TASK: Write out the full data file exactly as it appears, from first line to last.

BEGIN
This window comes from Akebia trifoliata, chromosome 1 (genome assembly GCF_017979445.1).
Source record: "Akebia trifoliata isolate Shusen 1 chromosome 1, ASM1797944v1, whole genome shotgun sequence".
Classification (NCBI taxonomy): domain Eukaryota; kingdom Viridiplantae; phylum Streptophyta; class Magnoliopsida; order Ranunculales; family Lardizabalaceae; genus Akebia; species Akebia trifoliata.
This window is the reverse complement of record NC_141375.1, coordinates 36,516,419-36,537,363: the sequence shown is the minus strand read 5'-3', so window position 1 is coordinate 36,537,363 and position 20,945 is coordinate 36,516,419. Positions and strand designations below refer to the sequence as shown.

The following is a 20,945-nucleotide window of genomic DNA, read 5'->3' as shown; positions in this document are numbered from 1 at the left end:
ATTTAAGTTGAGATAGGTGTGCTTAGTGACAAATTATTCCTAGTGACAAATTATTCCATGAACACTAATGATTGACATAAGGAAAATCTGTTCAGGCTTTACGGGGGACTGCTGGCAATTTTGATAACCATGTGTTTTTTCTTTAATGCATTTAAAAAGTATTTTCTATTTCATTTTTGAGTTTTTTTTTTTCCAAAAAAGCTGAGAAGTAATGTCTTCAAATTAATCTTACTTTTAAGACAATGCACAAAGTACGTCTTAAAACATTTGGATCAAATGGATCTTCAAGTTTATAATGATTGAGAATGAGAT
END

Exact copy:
This window comes from Akebia trifoliata, chromosome 1 (genome assembly GCF_017979445.1).
Source record: "Akebia trifoliata isolate Shusen 1 chromosome 1, ASM1797944v1, whole genome shotgun sequence".
Classification (NCBI taxonomy): domain Eukaryota; kingdom Viridiplantae; phylum Streptophyta; class Magnoliopsida; order Ranunculales; family Lardizabalaceae; genus Akebia; species Akebia trifoliata.
This window is the reverse complement of record NC_141375.1, coordinates 36,516,419-36,537,363: the sequence shown is the minus strand read 5'-3', so window position 1 is coordinate 36,537,363 and position 20,945 is coordinate 36,516,419. Positions and strand designations below refer to the sequence as shown.

The following is a 20,945-nucleotide window of genomic DNA, read 5'->3' as shown; positions in this document are numbered from 1 at the left end:
ATTTAAGTTGAGATAGGTGTGCTTAGTGACAAATTATTCCTAGTGACAAATTATTCCATGAACACTAATGATTGACATAAGGAAAATCTGTTCAGGCTTTACGGGGGACTGCTGGCAATTTTGATAACCATGTGTTTTTTCTTTAATGCATTTAAAAAGTATTTTCTATTTCATTTTTGAGTTTTTTTTTTTCCAAAAAAGCTGAGAAGTAATGTCTTCAAATTAATCTTACTTTTAAGACAATGCACAAAGTACGTCTTAAAACATTTGGATCAAATGGATCTTCAAGTTTATAATGATTGAGAATGAGAT